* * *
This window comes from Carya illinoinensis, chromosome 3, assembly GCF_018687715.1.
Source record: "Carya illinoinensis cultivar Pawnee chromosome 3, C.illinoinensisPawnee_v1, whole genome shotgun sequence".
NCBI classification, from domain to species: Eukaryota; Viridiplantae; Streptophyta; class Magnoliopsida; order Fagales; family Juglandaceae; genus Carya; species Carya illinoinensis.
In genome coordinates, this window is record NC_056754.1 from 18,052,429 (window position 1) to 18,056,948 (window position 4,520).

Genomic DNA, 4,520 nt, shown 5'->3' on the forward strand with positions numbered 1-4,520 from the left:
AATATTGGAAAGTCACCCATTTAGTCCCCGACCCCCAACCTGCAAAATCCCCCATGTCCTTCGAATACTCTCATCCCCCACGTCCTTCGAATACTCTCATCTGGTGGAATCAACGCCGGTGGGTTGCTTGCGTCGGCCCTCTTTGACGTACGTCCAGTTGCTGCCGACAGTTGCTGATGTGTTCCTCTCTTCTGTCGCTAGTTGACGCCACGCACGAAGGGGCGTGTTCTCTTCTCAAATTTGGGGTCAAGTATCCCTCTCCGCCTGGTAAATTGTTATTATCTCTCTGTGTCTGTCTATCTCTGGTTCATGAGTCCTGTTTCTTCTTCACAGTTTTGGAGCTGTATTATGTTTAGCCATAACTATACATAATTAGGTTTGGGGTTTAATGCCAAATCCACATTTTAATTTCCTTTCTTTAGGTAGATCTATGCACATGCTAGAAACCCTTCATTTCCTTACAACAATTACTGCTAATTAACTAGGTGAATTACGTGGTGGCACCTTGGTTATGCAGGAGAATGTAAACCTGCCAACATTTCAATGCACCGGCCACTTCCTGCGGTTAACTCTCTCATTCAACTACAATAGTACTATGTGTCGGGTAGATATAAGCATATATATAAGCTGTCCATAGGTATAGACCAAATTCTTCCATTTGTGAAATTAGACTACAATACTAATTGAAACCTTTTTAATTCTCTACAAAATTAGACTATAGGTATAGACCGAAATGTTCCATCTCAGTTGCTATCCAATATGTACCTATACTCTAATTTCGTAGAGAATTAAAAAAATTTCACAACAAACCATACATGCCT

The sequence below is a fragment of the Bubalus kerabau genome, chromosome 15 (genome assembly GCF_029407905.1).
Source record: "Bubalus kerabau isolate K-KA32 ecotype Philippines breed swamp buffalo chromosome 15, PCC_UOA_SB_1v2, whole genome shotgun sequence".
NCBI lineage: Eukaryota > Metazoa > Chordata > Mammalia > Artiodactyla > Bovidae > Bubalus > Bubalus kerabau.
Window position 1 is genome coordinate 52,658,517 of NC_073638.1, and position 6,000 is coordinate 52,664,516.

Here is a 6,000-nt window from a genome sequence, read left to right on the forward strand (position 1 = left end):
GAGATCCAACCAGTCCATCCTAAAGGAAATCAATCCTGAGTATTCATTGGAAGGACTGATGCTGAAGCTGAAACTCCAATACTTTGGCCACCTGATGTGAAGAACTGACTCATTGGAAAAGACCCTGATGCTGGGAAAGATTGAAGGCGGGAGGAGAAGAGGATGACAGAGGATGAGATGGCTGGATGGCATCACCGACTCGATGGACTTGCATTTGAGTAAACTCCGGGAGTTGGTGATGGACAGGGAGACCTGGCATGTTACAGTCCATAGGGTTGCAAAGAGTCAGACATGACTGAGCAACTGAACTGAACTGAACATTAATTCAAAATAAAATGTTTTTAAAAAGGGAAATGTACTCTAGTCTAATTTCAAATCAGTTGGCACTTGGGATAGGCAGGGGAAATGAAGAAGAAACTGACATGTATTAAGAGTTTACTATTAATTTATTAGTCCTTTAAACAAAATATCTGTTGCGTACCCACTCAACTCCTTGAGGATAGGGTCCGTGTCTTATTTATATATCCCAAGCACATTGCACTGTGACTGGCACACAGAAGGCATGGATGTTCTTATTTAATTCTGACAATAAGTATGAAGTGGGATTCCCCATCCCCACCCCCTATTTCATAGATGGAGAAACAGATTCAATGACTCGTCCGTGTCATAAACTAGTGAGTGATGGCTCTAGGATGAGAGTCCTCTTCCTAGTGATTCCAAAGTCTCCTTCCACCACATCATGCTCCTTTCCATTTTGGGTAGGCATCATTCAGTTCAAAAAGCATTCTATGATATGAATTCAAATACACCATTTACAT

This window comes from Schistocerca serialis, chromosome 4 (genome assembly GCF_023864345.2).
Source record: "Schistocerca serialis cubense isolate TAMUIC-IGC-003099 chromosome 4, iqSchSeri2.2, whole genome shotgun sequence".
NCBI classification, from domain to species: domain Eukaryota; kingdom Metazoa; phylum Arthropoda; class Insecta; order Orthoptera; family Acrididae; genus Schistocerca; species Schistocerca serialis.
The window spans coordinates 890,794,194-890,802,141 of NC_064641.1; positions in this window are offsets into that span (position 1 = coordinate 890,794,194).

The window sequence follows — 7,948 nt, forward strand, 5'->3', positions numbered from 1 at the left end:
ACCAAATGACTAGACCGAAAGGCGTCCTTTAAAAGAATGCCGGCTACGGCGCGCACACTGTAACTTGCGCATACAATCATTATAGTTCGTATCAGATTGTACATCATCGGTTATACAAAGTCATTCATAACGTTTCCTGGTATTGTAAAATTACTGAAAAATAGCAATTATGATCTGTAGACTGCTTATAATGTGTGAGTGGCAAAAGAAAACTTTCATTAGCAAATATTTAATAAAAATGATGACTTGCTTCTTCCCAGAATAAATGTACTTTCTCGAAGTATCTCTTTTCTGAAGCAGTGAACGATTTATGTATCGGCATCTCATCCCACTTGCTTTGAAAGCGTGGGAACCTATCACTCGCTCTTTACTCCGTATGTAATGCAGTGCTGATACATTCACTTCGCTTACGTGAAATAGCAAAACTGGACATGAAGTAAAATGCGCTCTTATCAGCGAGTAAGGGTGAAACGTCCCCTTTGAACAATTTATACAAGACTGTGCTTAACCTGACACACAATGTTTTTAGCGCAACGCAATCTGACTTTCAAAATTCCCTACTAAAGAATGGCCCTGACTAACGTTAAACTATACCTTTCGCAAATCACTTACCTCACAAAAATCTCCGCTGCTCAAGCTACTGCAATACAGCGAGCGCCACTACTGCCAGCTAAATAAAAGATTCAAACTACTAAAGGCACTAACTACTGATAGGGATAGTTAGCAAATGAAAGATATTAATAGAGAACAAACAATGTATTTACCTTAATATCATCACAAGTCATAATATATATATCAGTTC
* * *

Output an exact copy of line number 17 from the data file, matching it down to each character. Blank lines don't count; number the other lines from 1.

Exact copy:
The window sequence follows — 7,948 nt, forward strand, 5'->3', positions numbered from 1 at the left end: